On Sunday evening, October 16, 1859, radical abolitionist John Brown led a party of twenty-one men into the town of Harpers Ferry, Virginia, with the intention of seizing the federal arsenal there. Encountering no resistance, Brown’s men seized the arsenal, an armory, and a rifle works. Brown then sent out several detachments to round up hostages and liberate slaves.
Brown’s plan soon went awry. Angry townspeople and local militia companies trapped his men in the armory. About twenty-four hours later, US troops commanded by Colonel Robert E. Lee arrived and stormed the engine house. Five of Brown’s party escaped, ten were killed, and seven, including Brown himself, were taken prisoner. Brown was tried in a Virginia court, although he had attacked federal property.
The trial’s high point came at its end when Brown was permitted to make a speech, which appears on this broadside printed in December 1859 by the abolitionist newspaper, the Liberator. In his address, Brown asserted that he “never did intend murder, or treason, or the destruction of property, or to excite or incite Slaves to rebellion, or to make insurrection,” but rather wanted only to “free Slaves.” He defended his actions as righteous and just, saying that “to have interfered as I have done—In behalf of His despised poor, was not wrong but right.”
Brown also told the court that he was at peace with his actions and their consequences, proclaiming: “Now if it is deemed necessary that I should forfeit my life for the furtherance of the ends of justice and MINGLE MY BLOOD FURTHER WITH THE BLOOD OF MY CHILDREN, and with the blood of millions in this slave country whose rights are disregarded by wicked, cruel, and unjust enactments—I submit; so LET IT BE DONE.”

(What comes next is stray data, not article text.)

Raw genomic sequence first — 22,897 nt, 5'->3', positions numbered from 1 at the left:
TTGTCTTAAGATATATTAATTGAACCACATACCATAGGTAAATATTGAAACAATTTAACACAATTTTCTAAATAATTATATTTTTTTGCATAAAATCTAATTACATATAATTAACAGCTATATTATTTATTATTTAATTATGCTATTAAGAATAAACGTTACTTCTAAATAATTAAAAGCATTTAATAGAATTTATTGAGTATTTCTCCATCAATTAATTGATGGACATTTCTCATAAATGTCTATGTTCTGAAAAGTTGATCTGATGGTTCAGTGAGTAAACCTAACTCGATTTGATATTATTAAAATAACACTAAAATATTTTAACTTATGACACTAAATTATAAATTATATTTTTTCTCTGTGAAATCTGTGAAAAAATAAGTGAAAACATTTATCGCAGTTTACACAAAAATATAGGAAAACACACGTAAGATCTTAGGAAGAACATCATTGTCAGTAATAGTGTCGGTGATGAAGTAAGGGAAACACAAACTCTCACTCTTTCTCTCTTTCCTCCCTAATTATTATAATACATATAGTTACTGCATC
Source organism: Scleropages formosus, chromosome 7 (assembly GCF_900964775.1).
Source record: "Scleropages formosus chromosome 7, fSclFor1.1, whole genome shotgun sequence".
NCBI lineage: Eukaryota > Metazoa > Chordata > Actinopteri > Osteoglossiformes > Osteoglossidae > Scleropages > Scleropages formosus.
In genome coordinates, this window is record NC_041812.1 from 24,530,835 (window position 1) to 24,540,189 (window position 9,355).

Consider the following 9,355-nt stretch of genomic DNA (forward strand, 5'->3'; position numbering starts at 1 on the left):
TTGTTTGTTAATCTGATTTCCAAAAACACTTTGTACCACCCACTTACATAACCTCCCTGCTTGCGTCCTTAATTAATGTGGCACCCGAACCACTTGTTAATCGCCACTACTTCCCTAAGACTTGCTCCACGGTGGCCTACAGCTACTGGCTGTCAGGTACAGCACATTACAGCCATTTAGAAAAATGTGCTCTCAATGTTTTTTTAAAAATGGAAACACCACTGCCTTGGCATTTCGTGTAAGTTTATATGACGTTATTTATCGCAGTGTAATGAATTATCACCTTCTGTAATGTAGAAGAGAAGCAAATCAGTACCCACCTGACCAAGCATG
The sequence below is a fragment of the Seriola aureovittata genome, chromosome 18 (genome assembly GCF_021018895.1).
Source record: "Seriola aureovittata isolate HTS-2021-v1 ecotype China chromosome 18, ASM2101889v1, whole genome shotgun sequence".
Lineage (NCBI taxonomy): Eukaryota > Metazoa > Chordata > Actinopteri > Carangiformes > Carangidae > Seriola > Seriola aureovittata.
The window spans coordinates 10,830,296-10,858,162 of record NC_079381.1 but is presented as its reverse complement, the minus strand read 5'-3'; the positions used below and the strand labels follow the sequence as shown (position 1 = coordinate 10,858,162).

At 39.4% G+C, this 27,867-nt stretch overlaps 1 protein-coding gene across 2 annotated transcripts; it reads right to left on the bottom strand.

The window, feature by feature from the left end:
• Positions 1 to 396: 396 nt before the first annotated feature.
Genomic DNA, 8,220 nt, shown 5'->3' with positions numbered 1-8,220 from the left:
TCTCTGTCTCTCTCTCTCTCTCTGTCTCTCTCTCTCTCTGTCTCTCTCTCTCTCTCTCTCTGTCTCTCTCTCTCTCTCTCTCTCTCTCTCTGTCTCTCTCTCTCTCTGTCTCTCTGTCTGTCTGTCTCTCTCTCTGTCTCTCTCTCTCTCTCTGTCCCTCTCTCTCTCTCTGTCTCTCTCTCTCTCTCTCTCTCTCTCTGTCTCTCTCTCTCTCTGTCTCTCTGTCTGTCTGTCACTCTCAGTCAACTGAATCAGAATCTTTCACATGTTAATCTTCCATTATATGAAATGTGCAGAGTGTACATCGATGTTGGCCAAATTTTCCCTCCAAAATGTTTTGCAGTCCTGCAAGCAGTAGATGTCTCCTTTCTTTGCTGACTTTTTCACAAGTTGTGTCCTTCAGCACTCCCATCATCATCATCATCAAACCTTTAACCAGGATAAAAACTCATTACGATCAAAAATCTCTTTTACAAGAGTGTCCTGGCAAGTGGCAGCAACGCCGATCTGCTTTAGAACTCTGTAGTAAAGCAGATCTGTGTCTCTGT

Brown’s speech convinced many northerners that this grizzled man of fifty-nine was not an extremist but rather a martyr to the cause of freedom.
The Virginia court, however, found him guilty of treason, conspiracy, and murder, and he was sentenced to die. Brown was hanged on December 2, 1859, and his body was buried on his family farm at North Elba, New York.
In the first place, I deny every thing but what I have already admitted, of a design on my part to free Slaves. I intended, certainly, to have made a clean thing of that matter, as I did last winter, when I went into Missouri, and there took Slaves, without the snapping of a gun on either side, moving them through the country, and finally leaving them in Canada. I desired to have done the same thing again, on a much larger scale. That was all I intended. I never did intend murder, or treason, or the destruction of property, or to excite or incite Slaves to rebellion, or to make insurrection.